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What Are the Best and Safest Techniques for a Secondary (Not Revision, Just Fading Results) Facelift?

What Are the Best and Safest Techniques for a Secondary (Not Revision, Just Fading Results) Facelift?

Doctor Answers (22)

Secondary facelift techniques

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In secondary facelifts, presuming the original lift was done artfully, all options remain open. The type of lift chosen will depend on the shape of your face, the quality of the tissues, and the surgeon's preference/skillset.


Saint Louis Facial Plastic Surgeon
5.0 out of 5 stars 67 reviews

Safest and Best Techniques for a Secondary Facelift

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There is no one best or safest surgical technique for a primary or secondary facelift. The optimal procedure depends upon your areas of concern, anatomy, your prior operative procedure, desired outcome, and the skill, artistry and expertise of the Board Certified Plastic Surgeon. There are a variety of techniques that support the deeper tissue and remove the excess skin which can produce excellent results with a low risk of complications. Often all that is necessary is a combination of a mini lift or limited incision facelift with the judicious addition of micro fat grafting to fill the deficient areas, since you generally lose facial volume as you age.

 

The best and safest techniques are usually achieved by the most experienced and best surgeons.  It is more dependent on the surgeon than the specific technique. For those worried about the safety of undergoing a procedure as an older person, you can relax. If evaluated properly, facelift patients over age 65 have no higher risk of complication than younger patients, according to a study published in Plastic and Reconstructive Surgery. Prior studies showed the same to be true for secondary facelift patients versus first-time facelift patients: The second procedure was no more risky than the first for appropriate candidates

 

However, cosmetic (aesthetic) surgery is still surgery and requires due diligence in selecting a qualified, board-certified plastic surgeon practicing in a facility that is accredited by a national organization (e.g. American Association for Accreditation of Ambulatory Surgery Facilities (AAAASF)], who has hospital privileges for the procedure he or she will be performing. It requires more expertise, artistry, and knowledge to diminish the risks of a second procedure and maintain a natural appearance that does not look over-operated.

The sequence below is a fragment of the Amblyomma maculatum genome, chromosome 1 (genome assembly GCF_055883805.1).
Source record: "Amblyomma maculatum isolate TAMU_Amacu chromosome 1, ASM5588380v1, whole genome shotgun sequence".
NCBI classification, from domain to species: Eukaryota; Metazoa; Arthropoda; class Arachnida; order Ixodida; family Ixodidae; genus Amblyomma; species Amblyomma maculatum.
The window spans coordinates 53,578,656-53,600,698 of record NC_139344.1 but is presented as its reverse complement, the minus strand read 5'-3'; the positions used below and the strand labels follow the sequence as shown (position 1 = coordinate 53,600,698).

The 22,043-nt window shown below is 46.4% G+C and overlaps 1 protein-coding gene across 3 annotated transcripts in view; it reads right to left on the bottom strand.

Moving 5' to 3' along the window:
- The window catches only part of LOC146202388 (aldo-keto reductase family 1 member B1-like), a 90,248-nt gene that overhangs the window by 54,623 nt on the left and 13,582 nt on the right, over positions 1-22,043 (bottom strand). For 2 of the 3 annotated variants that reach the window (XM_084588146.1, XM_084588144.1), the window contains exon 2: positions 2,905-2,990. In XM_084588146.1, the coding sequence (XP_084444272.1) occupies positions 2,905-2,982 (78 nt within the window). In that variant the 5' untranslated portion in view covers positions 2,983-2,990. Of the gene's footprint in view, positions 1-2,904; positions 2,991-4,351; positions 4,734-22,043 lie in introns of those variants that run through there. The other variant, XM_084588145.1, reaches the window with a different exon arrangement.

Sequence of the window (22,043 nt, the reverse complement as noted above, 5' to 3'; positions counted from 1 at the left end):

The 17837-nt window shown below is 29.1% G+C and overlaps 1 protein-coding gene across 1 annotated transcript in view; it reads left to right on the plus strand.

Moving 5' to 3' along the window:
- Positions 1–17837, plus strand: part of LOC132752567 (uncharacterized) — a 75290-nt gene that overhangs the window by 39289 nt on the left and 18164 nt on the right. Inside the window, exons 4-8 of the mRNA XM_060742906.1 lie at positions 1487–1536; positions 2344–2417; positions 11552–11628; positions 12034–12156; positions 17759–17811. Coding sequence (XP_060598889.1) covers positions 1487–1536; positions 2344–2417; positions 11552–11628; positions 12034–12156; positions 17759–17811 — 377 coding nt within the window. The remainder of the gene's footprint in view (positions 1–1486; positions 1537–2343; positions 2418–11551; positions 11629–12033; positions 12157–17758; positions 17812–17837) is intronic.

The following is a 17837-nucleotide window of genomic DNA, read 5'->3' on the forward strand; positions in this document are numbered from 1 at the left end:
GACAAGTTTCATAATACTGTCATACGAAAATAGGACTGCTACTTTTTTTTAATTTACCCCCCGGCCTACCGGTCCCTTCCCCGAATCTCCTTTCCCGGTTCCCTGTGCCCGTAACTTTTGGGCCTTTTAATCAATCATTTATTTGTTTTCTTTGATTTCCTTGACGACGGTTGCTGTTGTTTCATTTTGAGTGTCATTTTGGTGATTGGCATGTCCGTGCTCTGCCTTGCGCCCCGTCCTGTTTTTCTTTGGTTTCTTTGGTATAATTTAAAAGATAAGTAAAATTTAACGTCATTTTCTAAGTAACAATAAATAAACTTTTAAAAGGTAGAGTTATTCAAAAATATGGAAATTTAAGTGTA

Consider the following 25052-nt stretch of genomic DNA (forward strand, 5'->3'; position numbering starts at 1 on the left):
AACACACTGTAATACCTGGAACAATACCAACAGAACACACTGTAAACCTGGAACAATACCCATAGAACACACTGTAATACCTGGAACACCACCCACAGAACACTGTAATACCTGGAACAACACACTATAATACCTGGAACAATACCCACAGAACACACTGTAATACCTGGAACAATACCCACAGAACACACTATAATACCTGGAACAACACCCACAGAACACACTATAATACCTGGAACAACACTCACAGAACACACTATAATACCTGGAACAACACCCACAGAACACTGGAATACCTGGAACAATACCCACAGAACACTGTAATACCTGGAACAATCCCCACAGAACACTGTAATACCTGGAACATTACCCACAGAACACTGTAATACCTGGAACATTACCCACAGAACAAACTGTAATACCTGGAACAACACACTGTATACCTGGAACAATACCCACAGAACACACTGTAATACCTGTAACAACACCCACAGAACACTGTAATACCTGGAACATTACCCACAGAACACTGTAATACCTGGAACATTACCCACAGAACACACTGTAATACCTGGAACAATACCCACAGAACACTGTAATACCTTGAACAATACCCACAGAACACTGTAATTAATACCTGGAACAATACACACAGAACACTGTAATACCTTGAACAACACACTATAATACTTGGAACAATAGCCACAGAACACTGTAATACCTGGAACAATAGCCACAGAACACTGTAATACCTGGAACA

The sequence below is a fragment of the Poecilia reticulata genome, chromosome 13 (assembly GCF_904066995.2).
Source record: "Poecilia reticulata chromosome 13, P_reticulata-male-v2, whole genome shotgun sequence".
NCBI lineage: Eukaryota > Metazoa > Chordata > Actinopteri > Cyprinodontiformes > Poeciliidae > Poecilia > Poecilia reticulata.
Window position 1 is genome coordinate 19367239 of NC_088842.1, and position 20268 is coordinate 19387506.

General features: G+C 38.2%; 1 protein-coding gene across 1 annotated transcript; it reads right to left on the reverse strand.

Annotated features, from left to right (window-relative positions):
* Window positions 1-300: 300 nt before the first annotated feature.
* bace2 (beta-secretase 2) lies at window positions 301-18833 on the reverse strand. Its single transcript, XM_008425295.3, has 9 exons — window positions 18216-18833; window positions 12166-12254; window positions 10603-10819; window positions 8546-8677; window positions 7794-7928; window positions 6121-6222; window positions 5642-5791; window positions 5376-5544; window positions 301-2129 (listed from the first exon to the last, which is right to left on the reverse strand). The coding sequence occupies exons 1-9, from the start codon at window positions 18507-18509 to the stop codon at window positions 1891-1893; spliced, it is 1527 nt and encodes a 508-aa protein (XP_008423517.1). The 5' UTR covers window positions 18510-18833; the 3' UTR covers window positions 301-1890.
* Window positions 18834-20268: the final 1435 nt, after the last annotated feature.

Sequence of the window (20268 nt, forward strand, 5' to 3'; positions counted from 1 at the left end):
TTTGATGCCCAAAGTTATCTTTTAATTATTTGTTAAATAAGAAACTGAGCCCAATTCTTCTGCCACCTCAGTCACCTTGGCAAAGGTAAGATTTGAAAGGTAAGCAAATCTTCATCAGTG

Robert Singer, MD FACS

 

La Jolla, California

 

 

 

Robert Singer, MD
La Jolla Plastic Surgeon
4.5 out of 5 stars 14 reviews

Safest Techniques for Facelift Revision

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   Depending upon the areas of concern, skin removal coupled with SMAS plication is a very safe technique will low risk of complications.  Find the plastic surgeon with ELITE credentials who performs hundreds of facelifts each year.  Kenneth Hughes, MD Los Angeles, CA

Kenneth B. Hughes, MD
Los Angeles Plastic Surgeon
5.0 out of 5 stars 209 reviews

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Optimal Procedure for a Secondary Facelift

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Depending on the previous operative procedure, one can either perform a SMAS plication or if the face is round and there is not significant scarring then one can do a SMASectomy. This all depends on the skill and expertise of the surgeon as well as the previous operative procedures.

Rod J. Rohrich, MD
Dallas Plastic Surgeon
5.0 out of 5 stars 18 reviews

What are the options for a facelift touch up?

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This really depends on the patient.  In general, there are many different ways to perform a facelift, and a consultation with qualified surgeon can help determine the best procedure for you based on your individual needs. There are two main options to consider when deciding to have a facelift:

1) Traditional facelift: a great option for a patient with more advanced signs of aging who wants to refresh their neck, jawline, and cheeks.
2) Mini facelift: A less invasive facelift that rejuvenates the lower third of the face, including the jowls and neck.
 
There are also  a variety of additional procedures that can be used in conjunction with a facelift or mini facelift to achieve optimal results. These options include but are not limited to:

1) Liposuction of the jowl or neck
2) Fat transfer to the face
3) Cheek implants

Technique varies from surgeon to surgeon, and one can only tell what would be best for you following a thorough exam.  When seeking a touch up,  it is not likely you would need a very invasive procedure. But this can depend on what was performed during your initial surgery, and whether or not the procedure was performed properly.  A facelift typically lasts around 10 years before any touch ups are necessary.  Only an in-person exam and thorough evaluation can help determine the best option for you. I would recommend seeking the advice of a qualified facial plastic surgeon to help determine your next steps. Thanks and good luck!